Death can be an incredibly difficult subject to discuss with your aging family member. She may have talked to you about what’s happening in vague terms, but as the reality of her situation approaches you may need a deeper conversation. Here are some steps you can take.
Face Your Feelings First
Before you can help your elderly family member to work through her feelings, you need to do some work on yours. This isn’t easy to do and it can mean that you face issues you didn’t realize that you had. You might be angry that your elderly family member is dealing with the health issues she’s facing or you might find it difficult to express your sadness. Journaling can help, as can talking to someone you trust. When you’re a little more clear about your own emotions, you can better talk to others about theirs.
Be Open and Loving
Approaching this conversation in an open and loving way is the best approach. Your senior may be worried about how you and other family members will cope after she’s gone, so allaying her fears and her anxiety is important. Most important, though, is to find out what she needs from you in order to feel more secure right now.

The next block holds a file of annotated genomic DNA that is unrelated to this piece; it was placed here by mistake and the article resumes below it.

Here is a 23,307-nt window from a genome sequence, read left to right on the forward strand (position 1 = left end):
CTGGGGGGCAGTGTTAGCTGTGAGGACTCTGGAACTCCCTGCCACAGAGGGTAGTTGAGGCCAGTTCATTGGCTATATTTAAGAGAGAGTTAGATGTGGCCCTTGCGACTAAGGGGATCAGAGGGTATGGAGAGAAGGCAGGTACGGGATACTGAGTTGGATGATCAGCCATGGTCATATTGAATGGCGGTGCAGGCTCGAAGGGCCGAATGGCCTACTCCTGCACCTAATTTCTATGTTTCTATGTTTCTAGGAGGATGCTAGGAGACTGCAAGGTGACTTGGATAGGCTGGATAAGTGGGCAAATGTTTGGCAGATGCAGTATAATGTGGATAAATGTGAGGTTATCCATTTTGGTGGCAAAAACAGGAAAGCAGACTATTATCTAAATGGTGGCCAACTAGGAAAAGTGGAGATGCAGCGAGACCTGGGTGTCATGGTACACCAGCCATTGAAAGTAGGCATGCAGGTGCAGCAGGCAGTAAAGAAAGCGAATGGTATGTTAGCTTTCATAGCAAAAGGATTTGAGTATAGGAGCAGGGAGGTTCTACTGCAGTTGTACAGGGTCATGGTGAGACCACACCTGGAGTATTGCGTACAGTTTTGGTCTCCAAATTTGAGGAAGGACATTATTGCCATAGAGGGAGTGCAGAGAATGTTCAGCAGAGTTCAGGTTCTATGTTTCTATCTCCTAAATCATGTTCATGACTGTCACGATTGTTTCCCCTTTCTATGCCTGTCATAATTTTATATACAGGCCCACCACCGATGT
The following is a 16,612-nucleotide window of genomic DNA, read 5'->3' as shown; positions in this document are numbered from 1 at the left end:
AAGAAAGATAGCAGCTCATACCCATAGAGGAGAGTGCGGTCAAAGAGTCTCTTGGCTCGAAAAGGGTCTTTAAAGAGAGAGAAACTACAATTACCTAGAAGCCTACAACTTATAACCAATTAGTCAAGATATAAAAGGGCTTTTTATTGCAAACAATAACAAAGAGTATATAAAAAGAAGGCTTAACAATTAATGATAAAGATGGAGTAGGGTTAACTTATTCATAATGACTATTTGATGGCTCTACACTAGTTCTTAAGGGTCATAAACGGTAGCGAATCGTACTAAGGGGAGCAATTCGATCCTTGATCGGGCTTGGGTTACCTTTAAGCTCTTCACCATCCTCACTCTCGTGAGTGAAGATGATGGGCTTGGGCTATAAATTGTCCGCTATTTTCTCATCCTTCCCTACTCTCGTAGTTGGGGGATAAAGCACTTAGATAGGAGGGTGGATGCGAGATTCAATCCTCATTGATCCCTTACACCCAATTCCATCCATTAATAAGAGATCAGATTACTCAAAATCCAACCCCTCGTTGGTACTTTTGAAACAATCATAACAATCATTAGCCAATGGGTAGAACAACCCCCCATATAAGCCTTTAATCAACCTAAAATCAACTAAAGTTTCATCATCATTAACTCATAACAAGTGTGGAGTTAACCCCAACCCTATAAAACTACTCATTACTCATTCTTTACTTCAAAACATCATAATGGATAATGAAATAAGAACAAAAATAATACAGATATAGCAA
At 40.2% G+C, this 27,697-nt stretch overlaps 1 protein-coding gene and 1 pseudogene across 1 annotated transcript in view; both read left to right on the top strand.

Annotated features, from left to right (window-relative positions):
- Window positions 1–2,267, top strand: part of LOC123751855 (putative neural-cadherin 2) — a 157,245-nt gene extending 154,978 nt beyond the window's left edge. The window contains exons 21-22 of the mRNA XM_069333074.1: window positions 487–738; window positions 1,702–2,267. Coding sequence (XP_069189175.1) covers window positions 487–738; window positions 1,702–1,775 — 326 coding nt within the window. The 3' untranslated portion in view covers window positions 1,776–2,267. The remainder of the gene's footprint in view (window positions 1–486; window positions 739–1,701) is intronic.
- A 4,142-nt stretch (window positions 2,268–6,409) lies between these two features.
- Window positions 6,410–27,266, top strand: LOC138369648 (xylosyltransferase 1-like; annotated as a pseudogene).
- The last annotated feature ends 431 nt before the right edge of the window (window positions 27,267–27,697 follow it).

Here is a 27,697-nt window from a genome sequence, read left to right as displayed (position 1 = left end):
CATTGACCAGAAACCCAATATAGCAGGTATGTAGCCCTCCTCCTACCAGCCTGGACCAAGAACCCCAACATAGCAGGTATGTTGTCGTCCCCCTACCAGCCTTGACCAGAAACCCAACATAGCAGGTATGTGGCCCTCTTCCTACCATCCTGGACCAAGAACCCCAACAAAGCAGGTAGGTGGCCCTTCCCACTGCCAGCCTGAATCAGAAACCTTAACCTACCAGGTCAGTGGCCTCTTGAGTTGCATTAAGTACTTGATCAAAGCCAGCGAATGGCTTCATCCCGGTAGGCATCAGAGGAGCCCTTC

Don’t Force a Conversation if She’s not Willing to Talk
Some aging family members who are approaching the end of life aren’t interested in talking about anything that’s happening. Your elderly family member might shut down these conversations when you try to start them. In the end, you have to go with her lead. If she’s not willing to have these conversations you shouldn’t really force them.
Professional Help Is Sometimes Appropriate
End-of-life care providers can put you and other family members in touch with someone who can help you all to work through how you’re feeling. They can also help you to find ways to talk to each other and to your senior about what you’re experiencing. This can be an excellent way to break through barriers and make sure that your elderly family member hears what you need her to hear before she passes away.
Every situation is different, but it can help to reach out to other caregivers that you know, too. They can let you know what they’ve done in similar situations and how they’ve gotten through. If you haven’t made friends who are caregivers, support groups are a great place to do just that.
If you or an aging parent are considering end-of-life care in Allentown, PA, please contact the caring staff at Serenity Hospice today. Call (215) 867-5405.
A veteran of providing quality healthcare, Michael has served with distinction in a variety of leadership capacities for nearly two decades, notably as administrator for several Skilled Nursing Facilities in New Jersey. Known as an innovative and solution-oriented individual, Michael has his finger on the pulse on new trends and concepts in providing quality care.
Latest posts by Michael Drew, LNHA (see all)
- Four Ways to Deal with a Dying Senior’s Anger - February 15, 2019
- How Should You Talk to a Family Member Who Is Dying? - February 8, 2019
- When Is Hospice Right for Patients with Kidney Disease? - February 1, 2019